The Portuguese Government has recently updated expropriation legislation. The changes allow public authorities to expropriate, in specific cases, private land and other real estate assets, and this without a full and complete identification of the expropriated parcel of land, of its owners and other interested parties. There is a possibility that the mandatory survey by a qualified and independent expert will be skipped in the future. Furthermore, temporary occupation of land required for surveying or granting access to ongoing public works will be automatic and unrestricted.
Before the approval of this legislation, APAE has transmitted the concerns and objections of the experts to the national chartered engineers organization (Ordem dos Engenheiros). This organization shared these concerns, and therefore forwarded them in due time to the prime minister, to several members of government, to members of parliament and party leaders, stressing the unconstitutional and anti-economic aspects of the legal changes in progress.
In spite of these actions, the new legislation was finally approved.
The Portuguese association of experts identified several negative consequences of this legislation:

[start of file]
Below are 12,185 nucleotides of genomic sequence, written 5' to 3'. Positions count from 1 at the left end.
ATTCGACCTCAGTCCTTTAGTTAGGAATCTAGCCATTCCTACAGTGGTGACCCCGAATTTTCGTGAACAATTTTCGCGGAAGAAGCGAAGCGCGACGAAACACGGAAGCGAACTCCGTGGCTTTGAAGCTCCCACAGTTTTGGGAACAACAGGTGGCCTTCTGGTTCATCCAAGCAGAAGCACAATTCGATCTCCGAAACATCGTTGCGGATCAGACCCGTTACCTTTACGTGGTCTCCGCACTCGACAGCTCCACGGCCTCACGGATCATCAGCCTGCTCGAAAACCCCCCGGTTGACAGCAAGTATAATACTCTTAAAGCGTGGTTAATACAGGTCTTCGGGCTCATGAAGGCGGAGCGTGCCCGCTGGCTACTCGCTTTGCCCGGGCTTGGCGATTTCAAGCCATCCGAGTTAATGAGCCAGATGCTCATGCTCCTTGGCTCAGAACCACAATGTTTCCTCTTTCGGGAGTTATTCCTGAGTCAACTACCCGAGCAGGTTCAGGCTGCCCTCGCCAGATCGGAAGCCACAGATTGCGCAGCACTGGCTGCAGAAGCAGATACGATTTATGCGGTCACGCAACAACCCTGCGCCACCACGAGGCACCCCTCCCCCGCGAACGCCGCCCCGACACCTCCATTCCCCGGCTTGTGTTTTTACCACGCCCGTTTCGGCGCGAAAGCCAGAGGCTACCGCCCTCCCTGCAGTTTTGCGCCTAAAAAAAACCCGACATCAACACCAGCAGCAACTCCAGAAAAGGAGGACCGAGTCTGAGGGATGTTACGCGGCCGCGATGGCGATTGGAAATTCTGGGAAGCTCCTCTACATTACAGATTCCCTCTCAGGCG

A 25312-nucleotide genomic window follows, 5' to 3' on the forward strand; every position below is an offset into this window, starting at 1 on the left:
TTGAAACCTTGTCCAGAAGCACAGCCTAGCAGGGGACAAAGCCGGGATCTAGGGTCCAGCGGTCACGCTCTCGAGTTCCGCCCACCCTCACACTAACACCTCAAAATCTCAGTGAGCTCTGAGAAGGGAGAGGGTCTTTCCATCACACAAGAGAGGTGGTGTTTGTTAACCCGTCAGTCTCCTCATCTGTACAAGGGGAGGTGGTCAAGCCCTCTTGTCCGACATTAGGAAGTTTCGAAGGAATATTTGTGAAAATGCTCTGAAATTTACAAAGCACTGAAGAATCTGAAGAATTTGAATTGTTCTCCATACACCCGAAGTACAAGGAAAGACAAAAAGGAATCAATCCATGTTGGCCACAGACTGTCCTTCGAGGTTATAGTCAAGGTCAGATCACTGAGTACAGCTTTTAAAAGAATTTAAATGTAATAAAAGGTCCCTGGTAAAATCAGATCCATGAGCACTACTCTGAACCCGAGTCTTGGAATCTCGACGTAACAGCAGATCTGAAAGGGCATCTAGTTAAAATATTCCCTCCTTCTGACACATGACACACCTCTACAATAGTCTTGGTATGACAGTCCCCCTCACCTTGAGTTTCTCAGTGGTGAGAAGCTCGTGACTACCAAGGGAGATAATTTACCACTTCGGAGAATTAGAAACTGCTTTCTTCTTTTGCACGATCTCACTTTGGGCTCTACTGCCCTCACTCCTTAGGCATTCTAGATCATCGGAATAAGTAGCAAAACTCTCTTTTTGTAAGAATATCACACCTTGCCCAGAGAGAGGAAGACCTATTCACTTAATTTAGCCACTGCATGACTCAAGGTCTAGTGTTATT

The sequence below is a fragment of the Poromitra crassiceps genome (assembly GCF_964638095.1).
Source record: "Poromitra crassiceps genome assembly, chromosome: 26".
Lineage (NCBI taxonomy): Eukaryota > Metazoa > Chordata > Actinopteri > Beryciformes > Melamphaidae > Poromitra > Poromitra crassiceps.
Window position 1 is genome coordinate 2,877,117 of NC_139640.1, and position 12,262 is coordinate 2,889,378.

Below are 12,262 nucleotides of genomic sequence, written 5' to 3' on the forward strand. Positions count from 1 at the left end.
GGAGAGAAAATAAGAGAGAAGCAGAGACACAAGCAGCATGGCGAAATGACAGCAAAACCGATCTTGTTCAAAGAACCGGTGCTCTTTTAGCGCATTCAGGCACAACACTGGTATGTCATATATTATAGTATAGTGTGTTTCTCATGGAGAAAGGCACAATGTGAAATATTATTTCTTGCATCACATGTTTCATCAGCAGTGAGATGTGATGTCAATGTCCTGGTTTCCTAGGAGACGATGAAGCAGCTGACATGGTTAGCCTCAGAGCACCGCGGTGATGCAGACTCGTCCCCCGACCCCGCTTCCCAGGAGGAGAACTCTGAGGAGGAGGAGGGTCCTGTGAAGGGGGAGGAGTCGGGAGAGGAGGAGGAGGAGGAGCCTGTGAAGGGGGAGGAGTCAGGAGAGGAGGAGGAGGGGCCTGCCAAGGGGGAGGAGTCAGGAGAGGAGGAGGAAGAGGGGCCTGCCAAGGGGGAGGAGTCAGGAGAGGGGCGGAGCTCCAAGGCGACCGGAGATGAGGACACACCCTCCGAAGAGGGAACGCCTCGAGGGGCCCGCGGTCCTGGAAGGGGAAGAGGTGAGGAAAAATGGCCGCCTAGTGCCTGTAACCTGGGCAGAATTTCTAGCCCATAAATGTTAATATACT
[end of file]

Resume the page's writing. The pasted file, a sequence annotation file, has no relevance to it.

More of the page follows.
- Risk and incertitude are added to physical assets, reducing their market/estimated value.
- Property rights are offended, in a way that APAE finds unconstitutional.
- Acquisition of right-of-way for public infrastructures can become difficult without proper and trusted procedures, consuming additional time and money.
Amid the pandemic crisis, governments around the world are adopting exceptional measures affecting individual rights - lockdowns and temporary limitations to free circulation. Simultaneously, economic policies are trying to mitigate the severe economic and social impact of these unprecedented measures.
Aside from direct compensations to firms and individuals, some countries - among them Portugal - are planning massive public investment in infrastructure such as ports, railroads and roads, expecting a generous contribution from EU emergency funds.
In order to preserve individual guaranties while safeguarding public interest and upholding the legitimate right of landowners to just compensation, the actual legal procedures were consolidated and summarized in a specific “Code of Expropriation”.